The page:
Hal Bidlack

Hal Bidlack

Well, it’s the first week of a new year, and a number of new laws have come into effect, either entirely or partially. And I suspect that many of my fellow Coloradans have mixed feelings, supporting some of the new laws, while wondering what the legislature was thinking for some others. It kind of reminds me of my work as a high school football official — the crowd thinks I’m right about half the time, depending upon whom I penalize. So, let’s buy Gov. Polis a striped shirt and dive into what’s new and why some of the responses to the new laws are deeply troubling to me.

A recent Colorado Politics story does an excellent job of summarizing many of the new laws from Denver. As is usually the case on the national and state levels, much of the work of the legislature received bipartisan support and was passed into law without too much squawking. For example, thanks to HB1174, Coloradans will see an end to surprise medical bills stemming from “out-of-network” treatment. In a lot of emergency or urgent care, a person needs medical help and gets it, thinking his or her medical insurance would cover the costs, only to learn the aid was the dreaded “OON," or out of network. Unless your business is gouging sick people, you likely agree with this new law.

Similarly, if you rent an apartment and find bed bugs (yuck!), you now have some legal heft behind you, as your landlord now must deal with the infestation within four days. Again, only the pro-bed-bug lobbyists are unhappy.

Which, of course, brings me to Thomas Jefferson and the Virginia and the Kentucky Resolutions of 1798…

In those historic documents, Jefferson — aided by James Madison — secretly wrote, among other things, a declaration that states have the right to ignore — or “nullify” — laws passed by the national Congress if they don’t like them. It’s not quite that simple, and Jefferson and Madison hid their authorship for a quarter century, but their work on such “states’ rights” continues to trickle down to us today — a version of the doctrine of nullification.

A number of court rulings over the years, including by the U.S. Supreme Court, have rejected nullification on constitutional and other legal grounds. And although the legal underpinnings of the concept that national laws supersede state laws was decided in the 1819 case of McCulloch v. Maryland, there are still those today who cling to the idea that a lower level of government can ignore laws they don’t like.

Regular readers (I think there is one in Rifle, one in Pueblo, and three in Denver) may recall that I’ve written of my dislike of hypocrisy on several different occasions. And so, I shall now engage in a bit of bipartisan hypocrisy scolding on nullification in modern politics. First, I shall admonish my fellow Democrats about the idea of “sanctuary cities.” While I too am deeply troubled by this administration’s war on immigrants, I do not find it acceptable for a city (or any level of government) to announce that they shall ignore immigration laws. You fix such problems at the ballot box, not by nullification. 

And I also wish to reprimand those in Colorado — largely but not exclusively from the GOP side of things — who have responded similarly to the passage of HB1177, the Extreme Risk Protection Orders Bill, portions of which kicked in on Jan. 1. It created a legal path to remove guns and ammo from people judged to be an extreme risk to themselves or others until other legal proceedings can take place.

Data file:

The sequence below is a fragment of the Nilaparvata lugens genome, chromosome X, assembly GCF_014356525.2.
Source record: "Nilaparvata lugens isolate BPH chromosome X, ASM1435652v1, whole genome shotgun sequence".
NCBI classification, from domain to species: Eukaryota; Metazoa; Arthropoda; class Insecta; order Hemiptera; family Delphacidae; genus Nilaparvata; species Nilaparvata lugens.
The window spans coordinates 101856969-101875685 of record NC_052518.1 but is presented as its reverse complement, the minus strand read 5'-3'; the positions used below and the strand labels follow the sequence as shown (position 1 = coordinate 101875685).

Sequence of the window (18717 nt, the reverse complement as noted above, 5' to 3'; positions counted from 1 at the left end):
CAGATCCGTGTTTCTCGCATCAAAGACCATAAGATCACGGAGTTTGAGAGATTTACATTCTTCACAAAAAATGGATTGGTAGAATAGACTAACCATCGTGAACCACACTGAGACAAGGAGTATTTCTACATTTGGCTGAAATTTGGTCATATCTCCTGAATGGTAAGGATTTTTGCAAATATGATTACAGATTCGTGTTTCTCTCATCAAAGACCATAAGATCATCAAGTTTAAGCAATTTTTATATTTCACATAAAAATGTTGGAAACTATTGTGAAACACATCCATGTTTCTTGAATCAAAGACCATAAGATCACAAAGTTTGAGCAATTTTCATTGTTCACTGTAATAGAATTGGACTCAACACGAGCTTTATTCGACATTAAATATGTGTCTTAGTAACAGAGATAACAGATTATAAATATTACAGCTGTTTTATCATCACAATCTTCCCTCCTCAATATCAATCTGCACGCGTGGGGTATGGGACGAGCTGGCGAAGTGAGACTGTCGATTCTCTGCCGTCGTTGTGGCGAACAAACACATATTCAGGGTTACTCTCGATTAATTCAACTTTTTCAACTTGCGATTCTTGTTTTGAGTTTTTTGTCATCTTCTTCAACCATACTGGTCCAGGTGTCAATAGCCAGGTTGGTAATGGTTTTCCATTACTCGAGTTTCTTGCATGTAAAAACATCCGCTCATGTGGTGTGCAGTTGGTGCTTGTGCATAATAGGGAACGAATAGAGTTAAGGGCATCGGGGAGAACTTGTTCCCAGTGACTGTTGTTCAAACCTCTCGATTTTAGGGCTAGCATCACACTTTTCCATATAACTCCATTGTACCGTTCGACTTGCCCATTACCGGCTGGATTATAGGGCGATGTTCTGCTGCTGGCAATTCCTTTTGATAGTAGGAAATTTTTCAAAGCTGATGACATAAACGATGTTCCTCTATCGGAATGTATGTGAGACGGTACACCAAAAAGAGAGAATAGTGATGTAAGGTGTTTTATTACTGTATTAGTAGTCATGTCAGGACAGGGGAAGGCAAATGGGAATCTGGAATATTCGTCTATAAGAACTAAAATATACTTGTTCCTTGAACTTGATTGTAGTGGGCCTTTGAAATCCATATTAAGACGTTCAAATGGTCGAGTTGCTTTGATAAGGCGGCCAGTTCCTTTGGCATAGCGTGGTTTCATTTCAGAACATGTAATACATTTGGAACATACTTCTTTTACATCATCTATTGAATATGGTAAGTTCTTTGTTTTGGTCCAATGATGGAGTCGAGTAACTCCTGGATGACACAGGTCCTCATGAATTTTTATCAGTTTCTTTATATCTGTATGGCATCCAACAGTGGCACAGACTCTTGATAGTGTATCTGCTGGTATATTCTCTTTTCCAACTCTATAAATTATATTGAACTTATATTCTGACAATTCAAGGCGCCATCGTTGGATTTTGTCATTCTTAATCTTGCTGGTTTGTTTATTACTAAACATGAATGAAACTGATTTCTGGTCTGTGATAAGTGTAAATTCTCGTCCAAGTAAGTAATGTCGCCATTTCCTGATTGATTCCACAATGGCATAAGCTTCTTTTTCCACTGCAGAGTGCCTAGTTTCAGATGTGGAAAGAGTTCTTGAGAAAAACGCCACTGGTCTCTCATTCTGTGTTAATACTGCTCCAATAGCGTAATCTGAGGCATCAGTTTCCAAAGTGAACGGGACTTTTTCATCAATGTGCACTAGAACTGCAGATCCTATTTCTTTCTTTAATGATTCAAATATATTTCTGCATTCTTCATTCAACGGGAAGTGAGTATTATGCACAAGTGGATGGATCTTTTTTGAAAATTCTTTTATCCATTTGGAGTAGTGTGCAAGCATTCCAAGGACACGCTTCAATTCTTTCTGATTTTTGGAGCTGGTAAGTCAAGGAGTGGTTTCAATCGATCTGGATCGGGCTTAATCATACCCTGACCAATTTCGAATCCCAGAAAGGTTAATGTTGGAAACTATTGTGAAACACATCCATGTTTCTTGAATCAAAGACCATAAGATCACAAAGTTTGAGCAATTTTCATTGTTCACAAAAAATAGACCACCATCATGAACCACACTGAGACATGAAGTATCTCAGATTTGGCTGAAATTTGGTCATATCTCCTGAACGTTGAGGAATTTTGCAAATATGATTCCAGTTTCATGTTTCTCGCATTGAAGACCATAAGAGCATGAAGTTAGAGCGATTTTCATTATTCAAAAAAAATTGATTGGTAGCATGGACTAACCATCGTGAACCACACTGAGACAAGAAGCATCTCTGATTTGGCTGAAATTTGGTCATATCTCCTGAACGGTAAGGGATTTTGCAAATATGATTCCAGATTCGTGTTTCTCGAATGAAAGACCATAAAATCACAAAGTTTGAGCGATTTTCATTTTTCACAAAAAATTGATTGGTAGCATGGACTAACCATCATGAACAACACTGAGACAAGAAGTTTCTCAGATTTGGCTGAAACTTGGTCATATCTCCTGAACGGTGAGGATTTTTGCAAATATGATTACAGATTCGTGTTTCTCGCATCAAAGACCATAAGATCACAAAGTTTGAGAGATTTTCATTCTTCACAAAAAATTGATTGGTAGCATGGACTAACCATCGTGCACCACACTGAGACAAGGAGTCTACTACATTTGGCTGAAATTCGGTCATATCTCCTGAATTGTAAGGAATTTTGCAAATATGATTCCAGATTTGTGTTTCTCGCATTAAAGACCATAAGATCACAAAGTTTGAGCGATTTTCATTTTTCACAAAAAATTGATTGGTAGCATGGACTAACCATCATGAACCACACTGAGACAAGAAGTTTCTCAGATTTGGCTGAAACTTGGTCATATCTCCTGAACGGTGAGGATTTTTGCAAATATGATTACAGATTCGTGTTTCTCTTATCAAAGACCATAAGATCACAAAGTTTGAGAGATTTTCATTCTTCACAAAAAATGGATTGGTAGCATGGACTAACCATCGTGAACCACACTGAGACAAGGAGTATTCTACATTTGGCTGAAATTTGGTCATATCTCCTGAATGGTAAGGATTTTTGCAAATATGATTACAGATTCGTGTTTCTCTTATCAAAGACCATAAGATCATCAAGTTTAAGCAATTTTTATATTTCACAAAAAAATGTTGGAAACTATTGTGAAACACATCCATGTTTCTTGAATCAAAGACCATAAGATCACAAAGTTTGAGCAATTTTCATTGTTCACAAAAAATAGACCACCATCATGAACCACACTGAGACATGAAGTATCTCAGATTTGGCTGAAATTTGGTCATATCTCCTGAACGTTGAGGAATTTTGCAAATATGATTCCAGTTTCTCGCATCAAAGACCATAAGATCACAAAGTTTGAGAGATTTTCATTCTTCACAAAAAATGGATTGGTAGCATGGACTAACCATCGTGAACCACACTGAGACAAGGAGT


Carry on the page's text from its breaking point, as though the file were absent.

At last count, at least 37 Colorado counties have declared, in one form or another, that they will be “Second Amendment Sanctuaries” and will ignore the new law. I’m not here to argue whether the new law is good or bad, as people of good hearts can disagree on whether people at profound risk of violent behavior should lose their weapons. Rather I want to ask my dear readers, especially those in those 37 counties — including my own El Paso County — if they are really, really sure they want their local elected officials to have the ability to ignore laws they don’t like.

It's easy to be comfortable when you are the one arguing for the nullification of the law. Those who truly (and in my mind, wrongly) think this new law is a gun grab may well revel in their local governments’ refusal to obey the law. But what happens when the shoe is on the other foot? What if, say, county commissioners in your county decide that the new law banning the aforementioned gouging of medical customers is an unfair restriction of business, and that because you live in county X, you must pay that $25,000 out-of-network bill? Or that your local restaurants don’t have to obey newly passed HB19-1014, which greatly strengthens food-safety rules? Isn’t less sewage around your food a good thing? Do we really want every layer of government to pick which laws are “just”?  I sure don’t.

So Happy New Year to all, and best wishes for a healthy, un-food poisoned, and safe new year, a year hopefully with less hypocrisy.

Hal Bidlack is a retired professor of political science and a retired Air Force lieutenant colonel who taught more than 17 years at the U.S. Air Force Academy in Colorado Springs.

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